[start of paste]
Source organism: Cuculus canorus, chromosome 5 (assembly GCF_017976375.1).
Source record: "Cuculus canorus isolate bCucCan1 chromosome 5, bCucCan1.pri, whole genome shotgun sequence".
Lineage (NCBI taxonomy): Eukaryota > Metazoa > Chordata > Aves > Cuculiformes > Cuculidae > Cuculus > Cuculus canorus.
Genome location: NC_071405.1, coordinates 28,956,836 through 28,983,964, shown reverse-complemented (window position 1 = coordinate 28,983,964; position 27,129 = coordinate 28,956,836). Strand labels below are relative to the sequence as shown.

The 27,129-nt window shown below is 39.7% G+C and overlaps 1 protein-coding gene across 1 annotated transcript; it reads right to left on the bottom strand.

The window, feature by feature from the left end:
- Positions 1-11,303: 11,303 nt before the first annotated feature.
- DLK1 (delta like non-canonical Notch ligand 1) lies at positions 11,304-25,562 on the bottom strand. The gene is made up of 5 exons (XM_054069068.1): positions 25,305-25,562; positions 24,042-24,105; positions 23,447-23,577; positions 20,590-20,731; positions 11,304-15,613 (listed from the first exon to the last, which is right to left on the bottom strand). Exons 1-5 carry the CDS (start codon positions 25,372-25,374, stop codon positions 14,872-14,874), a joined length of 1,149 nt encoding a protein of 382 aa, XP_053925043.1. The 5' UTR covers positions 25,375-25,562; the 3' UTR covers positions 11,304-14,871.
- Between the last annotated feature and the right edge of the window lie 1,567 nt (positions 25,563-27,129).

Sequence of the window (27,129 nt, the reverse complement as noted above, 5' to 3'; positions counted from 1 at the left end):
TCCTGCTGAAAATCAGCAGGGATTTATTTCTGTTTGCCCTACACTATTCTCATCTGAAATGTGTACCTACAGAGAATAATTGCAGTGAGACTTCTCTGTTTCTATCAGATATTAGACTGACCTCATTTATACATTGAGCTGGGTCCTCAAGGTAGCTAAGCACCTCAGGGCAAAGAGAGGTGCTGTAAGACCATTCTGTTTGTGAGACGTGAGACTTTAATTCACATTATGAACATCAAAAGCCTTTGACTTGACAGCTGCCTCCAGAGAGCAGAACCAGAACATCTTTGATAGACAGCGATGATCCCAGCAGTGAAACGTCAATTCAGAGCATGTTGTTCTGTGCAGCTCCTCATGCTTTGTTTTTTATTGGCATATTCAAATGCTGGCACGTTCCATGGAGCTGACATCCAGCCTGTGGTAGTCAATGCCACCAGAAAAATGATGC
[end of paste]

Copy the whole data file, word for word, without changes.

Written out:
Source organism: Cuculus canorus, chromosome 5 (assembly GCF_017976375.1).
Source record: "Cuculus canorus isolate bCucCan1 chromosome 5, bCucCan1.pri, whole genome shotgun sequence".
Lineage (NCBI taxonomy): Eukaryota > Metazoa > Chordata > Aves > Cuculiformes > Cuculidae > Cuculus > Cuculus canorus.
Genome location: NC_071405.1, coordinates 28,956,836 through 28,983,964, shown reverse-complemented (window position 1 = coordinate 28,983,964; position 27,129 = coordinate 28,956,836). Strand labels below are relative to the sequence as shown.

The 27,129-nt window shown below is 39.7% G+C and overlaps 1 protein-coding gene across 1 annotated transcript; it reads right to left on the bottom strand.

The window, feature by feature from the left end:
- Positions 1-11,303: 11,303 nt before the first annotated feature.
- DLK1 (delta like non-canonical Notch ligand 1) lies at positions 11,304-25,562 on the bottom strand. The gene is made up of 5 exons (XM_054069068.1): positions 25,305-25,562; positions 24,042-24,105; positions 23,447-23,577; positions 20,590-20,731; positions 11,304-15,613 (listed from the first exon to the last, which is right to left on the bottom strand). Exons 1-5 carry the CDS (start codon positions 25,372-25,374, stop codon positions 14,872-14,874), a joined length of 1,149 nt encoding a protein of 382 aa, XP_053925043.1. The 5' UTR covers positions 25,375-25,562; the 3' UTR covers positions 11,304-14,871.
- Between the last annotated feature and the right edge of the window lie 1,567 nt (positions 25,563-27,129).

Sequence of the window (27,129 nt, the reverse complement as noted above, 5' to 3'; positions counted from 1 at the left end):
TCCTGCTGAAAATCAGCAGGGATTTATTTCTGTTTGCCCTACACTATTCTCATCTGAAATGTGTACCTACAGAGAATAATTGCAGTGAGACTTCTCTGTTTCTATCAGATATTAGACTGACCTCATTTATACATTGAGCTGGGTCCTCAAGGTAGCTAAGCACCTCAGGGCAAAGAGAGGTGCTGTAAGACCATTCTGTTTGTGAGACGTGAGACTTTAATTCACATTATGAACATCAAAAGCCTTTGACTTGACAGCTGCCTCCAGAGAGCAGAACCAGAACATCTTTGATAGACAGCGATGATCCCAGCAGTGAAACGTCAATTCAGAGCATGTTGTTCTGTGCAGCTCCTCATGCTTTGTTTTTTATTGGCATATTCAAATGCTGGCACGTTCCATGGAGCTGACATCCAGCCTGTGGTAGTCAATGCCACCAGAAAAATGATGC